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Official Figures Show Highest Ever Annual Rent Increase in UK

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    Rents Increase by 9% According to the Latest Figures From ONS

    Official figures reveal a 9% rise in the average monthly rent paid by tenants in the UK in the year leading to February, marking the highest annual increase since records began in 2015.

    Let’s look at the national rental figures in more detail.

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      What Does the Rental Market Look Like Across the UK?

      The Office for National Statistics released figures on the 20th of March and shows that rental prices escalated across all regions of the UK.

      In England, average monthly rents surged 8.8% year-on-year, reaching £1,276.

      In Scotland, they increased by 10.9% to an average of £944; in Wales, they went up by 9% to £723.

      Data for Northern Ireland lags behind, with the ONS reporting a 9.3% rise there over the year to December 2023.

      Notably, the steepest rise in England occurred in London, already known for its high rents, with the average monthly cost for tenants escalating by 10.6% year-on-year to £2,035.

      Rental prices have been steadily climbing since the inception of the ONS series. Still, the pace of increase has accelerated recently, fueled by higher interest costs and a decline in the availability of rental properties.

      The figures for February represent the highest recorded since the ONS began publishing this index, which encompasses new and existing tenancies in England and Wales, newly advertised lets in Northern Ireland, and predominantly new lets in Scotland.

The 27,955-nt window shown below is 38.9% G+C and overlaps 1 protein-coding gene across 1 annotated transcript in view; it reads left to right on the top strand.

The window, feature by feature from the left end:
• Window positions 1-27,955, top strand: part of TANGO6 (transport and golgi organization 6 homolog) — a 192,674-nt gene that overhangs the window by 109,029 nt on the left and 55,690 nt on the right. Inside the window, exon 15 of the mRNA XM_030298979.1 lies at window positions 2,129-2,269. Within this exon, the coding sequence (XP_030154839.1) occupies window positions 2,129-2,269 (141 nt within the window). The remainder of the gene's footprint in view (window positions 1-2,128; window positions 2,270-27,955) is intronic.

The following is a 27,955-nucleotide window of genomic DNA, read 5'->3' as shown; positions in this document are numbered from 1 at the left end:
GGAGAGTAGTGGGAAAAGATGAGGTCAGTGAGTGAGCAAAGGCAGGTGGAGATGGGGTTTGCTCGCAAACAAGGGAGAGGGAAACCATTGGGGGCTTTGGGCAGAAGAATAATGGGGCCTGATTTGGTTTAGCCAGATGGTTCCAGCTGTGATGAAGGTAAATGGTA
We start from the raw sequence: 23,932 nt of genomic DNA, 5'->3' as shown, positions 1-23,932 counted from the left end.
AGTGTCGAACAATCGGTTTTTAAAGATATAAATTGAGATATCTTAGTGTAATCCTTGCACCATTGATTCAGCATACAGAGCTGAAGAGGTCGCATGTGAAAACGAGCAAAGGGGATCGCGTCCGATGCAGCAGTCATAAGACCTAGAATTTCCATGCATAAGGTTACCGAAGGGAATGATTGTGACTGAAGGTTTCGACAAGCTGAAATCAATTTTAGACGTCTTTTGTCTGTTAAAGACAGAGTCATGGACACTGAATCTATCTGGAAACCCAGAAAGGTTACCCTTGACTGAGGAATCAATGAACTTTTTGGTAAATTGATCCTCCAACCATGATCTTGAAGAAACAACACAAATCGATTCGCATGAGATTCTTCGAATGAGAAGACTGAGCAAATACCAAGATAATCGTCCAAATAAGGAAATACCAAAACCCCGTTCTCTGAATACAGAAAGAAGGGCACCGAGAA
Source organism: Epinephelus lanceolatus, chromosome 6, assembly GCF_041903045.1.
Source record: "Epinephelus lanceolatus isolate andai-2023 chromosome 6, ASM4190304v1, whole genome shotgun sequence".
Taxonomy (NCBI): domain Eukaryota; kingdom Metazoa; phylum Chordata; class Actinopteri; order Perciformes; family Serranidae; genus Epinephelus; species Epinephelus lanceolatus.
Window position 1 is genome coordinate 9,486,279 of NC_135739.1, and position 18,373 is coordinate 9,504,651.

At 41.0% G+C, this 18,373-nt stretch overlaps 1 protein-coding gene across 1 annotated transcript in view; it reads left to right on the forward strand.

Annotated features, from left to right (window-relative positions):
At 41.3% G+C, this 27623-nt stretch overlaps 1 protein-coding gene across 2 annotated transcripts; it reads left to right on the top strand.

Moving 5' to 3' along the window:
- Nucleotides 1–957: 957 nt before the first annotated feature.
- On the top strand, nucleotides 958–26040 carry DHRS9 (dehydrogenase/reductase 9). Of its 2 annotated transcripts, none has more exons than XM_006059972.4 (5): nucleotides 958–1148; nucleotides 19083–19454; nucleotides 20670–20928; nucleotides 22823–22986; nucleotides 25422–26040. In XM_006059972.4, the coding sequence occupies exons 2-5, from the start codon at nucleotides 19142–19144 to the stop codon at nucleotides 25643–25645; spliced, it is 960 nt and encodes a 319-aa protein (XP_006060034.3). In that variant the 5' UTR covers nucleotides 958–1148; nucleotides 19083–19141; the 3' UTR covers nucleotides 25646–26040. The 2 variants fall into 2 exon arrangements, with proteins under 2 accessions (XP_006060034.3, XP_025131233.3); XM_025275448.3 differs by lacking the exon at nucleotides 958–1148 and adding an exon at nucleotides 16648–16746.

For property investors, this means they may achieve higher gross yields than they would have during the same period last year. Tenant demand remains high, albeit not as high as it was through 2023, so this may be a good time to capitalise on the buy-to-let market’s conditions.

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      What Did Official Figures Say About Property Sales?

      HM Land Registry reported that average house prices dropped by 0.6% to around £282,000 in the 12 months leading to January, showing improvement from the 2.2% decline in the previous 12 months to December 2023.

      In January 2024, average house prices fell in England to £299,000 (-1.5%), in Wales to £213,000 (-0.8%), and in Scotland to £190,000 (+4.8%).

      Northern Ireland saw a 1.4% increase in average house prices to £178,000 in the year ending Quarter 4 2023.

      Between December 2023 and January 2024, average house prices rose by 0.5% without seasonal adjustment, compared to a 1.1% decrease during the same period a year earlier.

      North London estate agent and a former RICS residential chairman, Jeremy Leaf, says: “Lower inflation and the prospect of further falls has certainly fuelled housing market activity if not prices so far this year. These figures are particularly interesting as they cover not only mortgaged but cash sales, which alone account for over a third of the total, despite them being a little dated.

      “However, the increase in listings and back-of-the-mind worries about the economy has meant the market remains sensitive and only competitively-priced stock is attracting attention.”

      Learn more about the current state of the property market with our handy buy-to-let area guides, such as:

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      Dale Barham

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      Dale is a property content writer at RWinvest. Keeping a close eye on the UK property market, Dale helps our readers stay informed and up to date on the latest market news and statistics.